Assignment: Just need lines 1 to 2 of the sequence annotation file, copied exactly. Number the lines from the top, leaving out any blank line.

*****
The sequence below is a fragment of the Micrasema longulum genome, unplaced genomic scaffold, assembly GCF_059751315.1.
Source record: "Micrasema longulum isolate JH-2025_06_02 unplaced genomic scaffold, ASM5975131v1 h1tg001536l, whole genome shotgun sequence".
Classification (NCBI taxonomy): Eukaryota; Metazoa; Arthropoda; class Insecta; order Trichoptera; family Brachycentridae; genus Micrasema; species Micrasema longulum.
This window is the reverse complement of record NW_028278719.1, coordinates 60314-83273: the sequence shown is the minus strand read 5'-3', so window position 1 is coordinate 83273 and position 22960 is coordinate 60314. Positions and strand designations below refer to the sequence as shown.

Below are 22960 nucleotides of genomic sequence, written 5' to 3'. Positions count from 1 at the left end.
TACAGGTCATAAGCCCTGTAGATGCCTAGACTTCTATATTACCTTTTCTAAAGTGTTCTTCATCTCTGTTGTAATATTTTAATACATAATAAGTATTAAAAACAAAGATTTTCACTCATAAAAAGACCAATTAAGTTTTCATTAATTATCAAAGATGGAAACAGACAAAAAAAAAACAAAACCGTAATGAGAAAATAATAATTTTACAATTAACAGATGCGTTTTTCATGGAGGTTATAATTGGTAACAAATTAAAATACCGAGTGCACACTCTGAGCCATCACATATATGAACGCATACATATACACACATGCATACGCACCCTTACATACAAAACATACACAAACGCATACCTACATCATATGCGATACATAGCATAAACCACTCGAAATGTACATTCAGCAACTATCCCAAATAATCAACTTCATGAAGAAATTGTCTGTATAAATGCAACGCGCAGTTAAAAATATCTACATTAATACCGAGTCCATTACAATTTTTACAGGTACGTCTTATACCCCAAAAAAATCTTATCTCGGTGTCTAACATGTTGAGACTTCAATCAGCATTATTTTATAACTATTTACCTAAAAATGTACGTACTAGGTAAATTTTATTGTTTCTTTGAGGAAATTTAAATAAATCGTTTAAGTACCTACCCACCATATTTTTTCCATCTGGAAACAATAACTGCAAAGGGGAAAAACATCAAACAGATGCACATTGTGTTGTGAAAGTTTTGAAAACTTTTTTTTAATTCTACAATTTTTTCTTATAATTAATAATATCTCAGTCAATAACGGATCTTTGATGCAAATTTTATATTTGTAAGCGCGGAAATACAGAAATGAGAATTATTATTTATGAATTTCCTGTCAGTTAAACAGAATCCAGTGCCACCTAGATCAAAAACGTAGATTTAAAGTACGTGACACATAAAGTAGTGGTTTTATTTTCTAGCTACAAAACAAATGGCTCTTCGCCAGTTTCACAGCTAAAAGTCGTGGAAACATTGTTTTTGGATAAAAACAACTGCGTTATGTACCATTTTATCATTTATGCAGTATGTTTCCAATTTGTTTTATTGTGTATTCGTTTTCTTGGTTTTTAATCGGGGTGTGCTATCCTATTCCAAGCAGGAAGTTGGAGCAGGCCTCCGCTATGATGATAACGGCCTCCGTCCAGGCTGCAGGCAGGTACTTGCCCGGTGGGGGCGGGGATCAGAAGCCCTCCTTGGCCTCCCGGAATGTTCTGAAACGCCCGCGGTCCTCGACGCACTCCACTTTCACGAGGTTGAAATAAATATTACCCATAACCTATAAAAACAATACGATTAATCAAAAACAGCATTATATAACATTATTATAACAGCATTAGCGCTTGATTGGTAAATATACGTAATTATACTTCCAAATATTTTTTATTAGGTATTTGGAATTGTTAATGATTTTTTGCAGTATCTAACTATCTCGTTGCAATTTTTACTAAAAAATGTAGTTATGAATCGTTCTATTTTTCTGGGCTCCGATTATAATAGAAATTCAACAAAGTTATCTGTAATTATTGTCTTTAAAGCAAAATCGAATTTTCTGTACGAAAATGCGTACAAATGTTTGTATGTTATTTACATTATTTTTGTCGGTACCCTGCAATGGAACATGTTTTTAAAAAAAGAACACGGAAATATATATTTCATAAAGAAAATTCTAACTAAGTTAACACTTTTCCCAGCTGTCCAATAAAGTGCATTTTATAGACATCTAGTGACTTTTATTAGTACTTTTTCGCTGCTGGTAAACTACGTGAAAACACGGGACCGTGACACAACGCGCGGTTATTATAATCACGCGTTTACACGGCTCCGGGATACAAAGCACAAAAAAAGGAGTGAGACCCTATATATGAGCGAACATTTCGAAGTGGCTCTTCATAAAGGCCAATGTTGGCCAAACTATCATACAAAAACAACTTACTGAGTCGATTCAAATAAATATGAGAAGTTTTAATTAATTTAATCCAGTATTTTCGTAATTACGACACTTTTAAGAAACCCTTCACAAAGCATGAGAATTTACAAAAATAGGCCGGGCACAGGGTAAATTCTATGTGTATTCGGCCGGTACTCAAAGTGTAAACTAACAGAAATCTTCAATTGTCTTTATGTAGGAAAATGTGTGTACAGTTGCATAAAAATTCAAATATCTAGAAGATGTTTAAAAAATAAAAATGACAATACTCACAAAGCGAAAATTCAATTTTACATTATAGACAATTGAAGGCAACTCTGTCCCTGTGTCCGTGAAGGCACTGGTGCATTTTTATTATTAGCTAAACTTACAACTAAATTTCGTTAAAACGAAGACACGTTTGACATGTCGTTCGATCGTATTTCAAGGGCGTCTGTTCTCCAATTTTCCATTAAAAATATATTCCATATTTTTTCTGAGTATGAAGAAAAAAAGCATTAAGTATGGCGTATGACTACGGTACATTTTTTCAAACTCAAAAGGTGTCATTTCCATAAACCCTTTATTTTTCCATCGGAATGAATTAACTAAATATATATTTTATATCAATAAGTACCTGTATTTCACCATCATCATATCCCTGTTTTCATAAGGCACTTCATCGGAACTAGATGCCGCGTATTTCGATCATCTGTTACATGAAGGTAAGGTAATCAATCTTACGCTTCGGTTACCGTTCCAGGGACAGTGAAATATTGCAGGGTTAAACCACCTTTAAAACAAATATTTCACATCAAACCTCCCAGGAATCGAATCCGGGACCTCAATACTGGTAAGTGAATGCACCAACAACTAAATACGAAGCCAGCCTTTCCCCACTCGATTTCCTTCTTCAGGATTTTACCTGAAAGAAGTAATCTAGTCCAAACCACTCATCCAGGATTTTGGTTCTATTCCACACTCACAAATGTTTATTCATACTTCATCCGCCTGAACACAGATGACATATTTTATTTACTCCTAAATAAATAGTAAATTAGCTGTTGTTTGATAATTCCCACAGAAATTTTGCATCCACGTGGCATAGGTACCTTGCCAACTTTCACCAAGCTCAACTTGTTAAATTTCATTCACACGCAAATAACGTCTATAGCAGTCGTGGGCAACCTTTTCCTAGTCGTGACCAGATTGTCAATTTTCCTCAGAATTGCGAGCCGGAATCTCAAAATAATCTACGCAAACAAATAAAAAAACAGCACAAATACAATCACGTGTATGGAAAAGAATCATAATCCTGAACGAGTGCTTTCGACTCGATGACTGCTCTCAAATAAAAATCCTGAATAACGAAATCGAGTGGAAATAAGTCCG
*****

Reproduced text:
The sequence below is a fragment of the Micrasema longulum genome, unplaced genomic scaffold, assembly GCF_059751315.1.
Source record: "Micrasema longulum isolate JH-2025_06_02 unplaced genomic scaffold, ASM5975131v1 h1tg001536l, whole genome shotgun sequence".